THE TAOS MUTINY: THE ANATOMY OF A RIOT
May 24, 2009
On the 16th day of March in the year 1860, Aaron Stevens, a principled young man and abolitionist, finds himself awaiting execution on the gallows in Charleston, Virginia. A jury has declared guilty him of complicity in John Brown—™s abortive raid on Harpers Ferry. Stevens had honorably fought for his country in the late war with Mexico and then out in New Mexico with the United States Army. How different might the fate of Stevens have been had he not, five years earlier, attempted to restore order following a drunken riot by fellow soldiers.
In the mid 19th Century there were few reported attacks by a group of regular soldiers men upon an officer. One such attack took place in the Spring of 1855 in Taos, New Mexico Territory, when about a dozen enlisted Dragoons participated in a physical assault upon Major George Blake. Blake was a martinet somewhat cast in the mold of the Captain William Bligh. Both were uncaring officers who routinely mistreated the men in the ranks and stirred their animus until it eventually boiled over. After suffering the ignominy of mutiny and surviving for weeks in a longboat, Blight would become an admiral in the Royal Navy and contribute to its victory at Trafalgar. Blake would, likewise, avoid being dismissed from the service, rise in rank and gain a degree of glory in battle.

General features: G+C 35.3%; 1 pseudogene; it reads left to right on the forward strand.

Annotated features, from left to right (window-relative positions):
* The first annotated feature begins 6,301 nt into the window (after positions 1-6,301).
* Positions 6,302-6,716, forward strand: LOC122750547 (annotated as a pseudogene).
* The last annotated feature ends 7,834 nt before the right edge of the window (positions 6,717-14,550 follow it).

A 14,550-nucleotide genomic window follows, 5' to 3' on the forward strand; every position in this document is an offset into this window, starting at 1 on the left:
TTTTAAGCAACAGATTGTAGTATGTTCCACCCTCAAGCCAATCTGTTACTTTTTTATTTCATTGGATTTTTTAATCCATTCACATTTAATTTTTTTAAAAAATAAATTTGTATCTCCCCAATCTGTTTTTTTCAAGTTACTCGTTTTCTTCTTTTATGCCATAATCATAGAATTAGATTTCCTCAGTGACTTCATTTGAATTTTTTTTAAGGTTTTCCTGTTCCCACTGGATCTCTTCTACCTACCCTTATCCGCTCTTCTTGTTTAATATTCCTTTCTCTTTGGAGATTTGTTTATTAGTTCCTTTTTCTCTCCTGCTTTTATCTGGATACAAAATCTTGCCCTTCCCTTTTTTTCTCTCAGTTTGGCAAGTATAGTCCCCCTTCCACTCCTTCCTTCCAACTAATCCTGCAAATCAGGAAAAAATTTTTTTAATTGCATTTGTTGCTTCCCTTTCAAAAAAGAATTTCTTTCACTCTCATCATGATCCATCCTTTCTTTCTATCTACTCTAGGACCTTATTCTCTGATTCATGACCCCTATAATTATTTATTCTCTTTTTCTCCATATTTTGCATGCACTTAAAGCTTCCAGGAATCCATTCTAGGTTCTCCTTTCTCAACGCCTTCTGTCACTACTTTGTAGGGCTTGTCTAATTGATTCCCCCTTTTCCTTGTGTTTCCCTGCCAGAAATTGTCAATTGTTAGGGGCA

Blake—™s adjutant, Lt. Robert Johnston, who acted faint-hearted during the riot, would become one of the Robert E. Lee—™s most trustworthy generals during the Civil War. The remainder of the cast, however, would not fare well. Capt. Philip Thompson, the company commander, would be dismissed from the service. The non commissioned officers of the company lost their stripes. In particular, Bugler Aaron Stevens, initially a bystander who got caught up in the riot by offering to help bring peace, and three other enlisted men were found guilty of rioting and condemned to death.
Buck and Gag Him
The Taos mutiny of 1855 offers unique insight into the tensions and problems besetting the army in Northern New Mexico Territory. To be specific, it exposes the ill feeling extant not only between enlisted men vs. officers, as well as officer vs. officer. The mutiny sheds light upon the hostility caused by a mediocre cast of officers serving in Northern New Mexico Territory.
An army song of the era, —œBuck and Gag Him—, encapsulated the systematic abuse inflicted upon the common soldier for, sometimes, the most minor of offenses:
The treatment they give us, as all of us know,
Is bucking and gagging for whipping the foe;
They buck for malice or spite,
But they are glad to release us when going to fight.
A poor soldier tied up in the hot sun or rain
With a gag in his mouth till he is tortured with pain,
Why, I—™m blessed if the eagle, we wear on our flag,
In its claws couldn—™t carry a buck and a gag.